NW

Notes from Eastern Oregon: Art centers keep culture alive

Former Carnegie libraries in Pendleton, La Grande and Baker City house collections ranging from rocks to Lee Marvin's yellow-striped pants.

A road trip to Eastern Oregon late this summer opened my eyes to an error of provincialism on my part. I had regarded Newberg’s Chehalem Cultural Center as being somehow unique for a small community. Granted, it is one of the largest nonprofit facilities of its kind in Oregon outside of Portland, but it is hardly the only instance of an old building being repurposed to keep arts and culture alive in a small town.

A trip that took us up the Columbia Gorge and into Pendleton, though La Grande, and finally into Baker City yielded a few journalistic snapshots.

The entrance of the Carnegie library that houses the Pendleton Arts Center was designed to resemble the Pazzi Chapel at the Basilica di Santa Croce in Florence, Italy. Randy Gundlach’s horse statue lends a western touch. Photo by: David Bates
The entrance of the Carnegie library that houses the Pendleton Center for the Arts was designed to resemble the Pazzi Chapel at the Basilica di Santa Croce in Florence, Italy. Randy Gundlach’s horse statue lends a western touch. Photo by: David Bates

The Pendleton Center for the Arts is perched on a hill on the northwest corner of downtown next to the Umatilla River. Like the other art centers we visited in Eastern Oregon, the Pendleton center is a remodeled Carnegie library, this one designed by Portland architect Folger Johnson (1882-1970) and built in 1916 in the style of Italian Renaissance Revival. The entrance was designed to resemble the Pazzi Chapel at the Basilica di Santa Croce in Florence, Italy. Near the front steps is an equestrian statue titled Sisters in Spirit by Randy Gundlach, dedicated in October 2004.

On the day I was there, the photographic work of David Webber, an artist/professor from Oklahoma, occupied the main gallery. Trees, gates, fences, sidewalks, and exterior walls were the primary motifs featured in the 15 prints, blown up to enormous size. According to the program, Webber’s “photos confuse the boundaries of their reference and challenge the viewers’ perception of what they are seeing. Superimposing images through layering, he pushes them to varying degrees of density by creating simple composites, fields of color and meshed textures.”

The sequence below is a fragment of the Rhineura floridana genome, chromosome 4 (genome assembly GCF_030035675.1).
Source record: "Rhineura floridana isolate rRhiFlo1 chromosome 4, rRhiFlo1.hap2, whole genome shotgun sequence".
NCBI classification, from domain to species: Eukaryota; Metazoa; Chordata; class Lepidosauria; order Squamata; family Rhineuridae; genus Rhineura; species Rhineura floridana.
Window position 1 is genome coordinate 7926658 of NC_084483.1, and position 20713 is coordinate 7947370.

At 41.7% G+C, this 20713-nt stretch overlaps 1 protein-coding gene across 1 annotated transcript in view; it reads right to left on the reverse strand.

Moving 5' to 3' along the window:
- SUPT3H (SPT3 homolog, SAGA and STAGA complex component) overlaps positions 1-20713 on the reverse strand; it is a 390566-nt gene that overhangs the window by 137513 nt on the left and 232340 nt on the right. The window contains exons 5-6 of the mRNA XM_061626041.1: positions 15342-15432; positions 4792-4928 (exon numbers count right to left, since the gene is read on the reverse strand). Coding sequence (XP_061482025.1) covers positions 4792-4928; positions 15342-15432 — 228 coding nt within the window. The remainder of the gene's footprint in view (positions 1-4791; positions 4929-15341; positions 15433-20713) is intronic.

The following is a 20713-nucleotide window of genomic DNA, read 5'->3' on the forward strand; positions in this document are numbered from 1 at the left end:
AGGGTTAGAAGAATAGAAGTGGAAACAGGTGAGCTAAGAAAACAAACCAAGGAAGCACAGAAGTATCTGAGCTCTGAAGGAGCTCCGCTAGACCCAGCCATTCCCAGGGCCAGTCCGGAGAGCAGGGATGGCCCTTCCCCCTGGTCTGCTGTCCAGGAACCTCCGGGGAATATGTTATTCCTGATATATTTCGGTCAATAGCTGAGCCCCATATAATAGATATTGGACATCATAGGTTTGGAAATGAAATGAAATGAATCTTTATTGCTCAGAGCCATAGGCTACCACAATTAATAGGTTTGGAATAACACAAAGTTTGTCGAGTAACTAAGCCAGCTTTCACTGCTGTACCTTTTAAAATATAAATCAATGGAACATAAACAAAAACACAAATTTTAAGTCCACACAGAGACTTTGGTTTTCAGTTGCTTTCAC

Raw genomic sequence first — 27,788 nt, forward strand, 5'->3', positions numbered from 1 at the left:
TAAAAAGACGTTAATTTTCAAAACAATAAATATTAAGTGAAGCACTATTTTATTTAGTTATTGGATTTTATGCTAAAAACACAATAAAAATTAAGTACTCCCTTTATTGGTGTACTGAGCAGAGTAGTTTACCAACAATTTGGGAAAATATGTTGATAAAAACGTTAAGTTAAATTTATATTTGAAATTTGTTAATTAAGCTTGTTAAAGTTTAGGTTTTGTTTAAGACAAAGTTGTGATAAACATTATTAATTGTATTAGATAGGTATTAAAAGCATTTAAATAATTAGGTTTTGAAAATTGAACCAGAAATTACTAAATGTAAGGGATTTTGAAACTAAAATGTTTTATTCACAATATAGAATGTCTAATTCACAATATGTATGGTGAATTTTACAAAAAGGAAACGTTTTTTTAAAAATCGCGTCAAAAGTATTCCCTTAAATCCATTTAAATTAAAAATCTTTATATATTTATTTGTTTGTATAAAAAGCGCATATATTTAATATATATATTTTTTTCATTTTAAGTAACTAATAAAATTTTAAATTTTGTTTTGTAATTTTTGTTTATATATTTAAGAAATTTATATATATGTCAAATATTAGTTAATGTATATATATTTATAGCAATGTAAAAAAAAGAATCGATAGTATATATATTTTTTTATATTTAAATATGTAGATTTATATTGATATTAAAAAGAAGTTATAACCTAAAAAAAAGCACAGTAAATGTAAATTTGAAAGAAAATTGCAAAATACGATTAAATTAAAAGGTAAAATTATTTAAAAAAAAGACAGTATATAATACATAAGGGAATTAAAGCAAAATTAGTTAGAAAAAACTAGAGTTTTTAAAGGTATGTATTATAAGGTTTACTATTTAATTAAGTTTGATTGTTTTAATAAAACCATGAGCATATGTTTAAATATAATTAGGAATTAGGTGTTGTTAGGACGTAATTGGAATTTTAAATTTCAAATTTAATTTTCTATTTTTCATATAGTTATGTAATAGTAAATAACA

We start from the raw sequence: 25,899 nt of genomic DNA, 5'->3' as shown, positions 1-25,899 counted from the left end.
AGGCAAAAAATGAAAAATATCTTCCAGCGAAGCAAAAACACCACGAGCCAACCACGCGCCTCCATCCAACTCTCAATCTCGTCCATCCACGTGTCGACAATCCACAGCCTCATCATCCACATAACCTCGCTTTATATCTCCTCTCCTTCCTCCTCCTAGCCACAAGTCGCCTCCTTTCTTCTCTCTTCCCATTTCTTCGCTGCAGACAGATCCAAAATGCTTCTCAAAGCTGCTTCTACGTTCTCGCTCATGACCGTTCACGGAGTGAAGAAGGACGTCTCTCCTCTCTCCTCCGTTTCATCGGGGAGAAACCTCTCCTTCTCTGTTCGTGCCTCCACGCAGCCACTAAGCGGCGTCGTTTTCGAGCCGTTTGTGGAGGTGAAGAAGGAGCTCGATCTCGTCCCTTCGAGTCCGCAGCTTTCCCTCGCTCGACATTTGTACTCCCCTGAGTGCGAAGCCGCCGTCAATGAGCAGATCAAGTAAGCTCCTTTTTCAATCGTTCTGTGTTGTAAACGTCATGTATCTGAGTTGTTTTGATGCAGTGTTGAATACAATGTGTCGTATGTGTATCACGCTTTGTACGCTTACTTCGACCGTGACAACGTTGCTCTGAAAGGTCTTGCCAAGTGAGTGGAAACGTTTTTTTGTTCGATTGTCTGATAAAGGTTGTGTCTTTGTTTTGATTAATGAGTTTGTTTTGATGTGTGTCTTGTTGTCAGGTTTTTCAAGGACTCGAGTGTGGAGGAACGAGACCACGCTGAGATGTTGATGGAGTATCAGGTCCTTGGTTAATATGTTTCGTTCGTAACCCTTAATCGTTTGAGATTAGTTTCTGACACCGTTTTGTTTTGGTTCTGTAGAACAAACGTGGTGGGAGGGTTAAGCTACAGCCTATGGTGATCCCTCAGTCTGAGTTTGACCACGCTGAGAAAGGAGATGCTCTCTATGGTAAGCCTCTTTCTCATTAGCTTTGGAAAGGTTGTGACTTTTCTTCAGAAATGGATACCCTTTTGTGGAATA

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Exquisite Gorge 10: The Truth-Teller

As Saturday's finale of Maryhill Museum's Columbia Gorge print project approaches, artist and veteran Drew Cameron talks about art and war.


STORY AND PHOTOGRAPHS BY FRIDERIKE HEUER


“Truth-telling is often very unpleasant when it contradicts the opinion of the majority. Telling the truth can easily lead to a minority position and exposes the truth-teller to the pressure of the majority. To resist this pressure demands courage. Therefore, courage is not only the virtue of political action par excellence, but also quite evidently the virtue of truth-telling. To tell an inconvenient truth is not only a statement, but also an action.”

From: When Telling the Truth Demands Courage Volume 1 of HA: The Journal of the Hannah Arendt Center for Politics and the Humanities at Bard College. (2018)

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Courage was visible all around me during my recent visit to the Columbia Gorge Veterans Museum in The Dalles, right next to American Legion Post 19. It was documented in displays about those who have served our country, both on active duty and back home supporting the soldiers during the many wars in recent history, displays that recalled stories of loyalty and sacrifice.

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